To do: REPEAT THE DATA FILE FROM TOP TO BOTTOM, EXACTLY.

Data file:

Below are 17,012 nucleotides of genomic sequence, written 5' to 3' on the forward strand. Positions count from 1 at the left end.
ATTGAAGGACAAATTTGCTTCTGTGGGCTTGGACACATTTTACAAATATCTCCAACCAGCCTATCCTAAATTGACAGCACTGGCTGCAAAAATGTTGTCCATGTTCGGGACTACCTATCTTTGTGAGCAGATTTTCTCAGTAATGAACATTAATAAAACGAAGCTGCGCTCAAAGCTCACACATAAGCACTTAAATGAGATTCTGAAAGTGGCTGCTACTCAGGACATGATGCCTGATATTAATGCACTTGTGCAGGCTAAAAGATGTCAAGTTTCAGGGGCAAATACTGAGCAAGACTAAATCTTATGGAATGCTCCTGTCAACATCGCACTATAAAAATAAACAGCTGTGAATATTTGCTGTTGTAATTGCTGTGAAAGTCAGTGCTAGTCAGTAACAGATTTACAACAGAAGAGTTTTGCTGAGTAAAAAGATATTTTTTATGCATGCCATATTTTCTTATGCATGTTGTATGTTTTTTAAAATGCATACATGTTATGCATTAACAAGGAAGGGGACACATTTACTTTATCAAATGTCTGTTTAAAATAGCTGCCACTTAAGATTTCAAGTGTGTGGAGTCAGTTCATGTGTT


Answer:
Below are 17,012 nucleotides of genomic sequence, written 5' to 3' on the forward strand. Positions count from 1 at the left end.
ATTGAAGGACAAATTTGCTTCTGTGGGCTTGGACACATTTTACAAATATCTCCAACCAGCCTATCCTAAATTGACAGCACTGGCTGCAAAAATGTTGTCCATGTTCGGGACTACCTATCTTTGTGAGCAGATTTTCTCAGTAATGAACATTAATAAAACGAAGCTGCGCTCAAAGCTCACACATAAGCACTTAAATGAGATTCTGAAAGTGGCTGCTACTCAGGACATGATGCCTGATATTAATGCACTTGTGCAGGCTAAAAGATGTCAAGTTTCAGGGGCAAATACTGAGCAAGACTAAATCTTATGGAATGCTCCTGTCAACATCGCACTATAAAAATAAACAGCTGTGAATATTTGCTGTTGTAATTGCTGTGAAAGTCAGTGCTAGTCAGTAACAGATTTACAACAGAAGAGTTTTGCTGAGTAAAAAGATATTTTTTATGCATGCCATATTTTCTTATGCATGTTGTATGTTTTTTAAAATGCATACATGTTATGCATTAACAAGGAAGGGGACACATTTACTTTATCAAATGTCTGTTTAAAATAGCTGCCACTTAAGATTTCAAGTGTGTGGAGTCAGTTCATGTGTT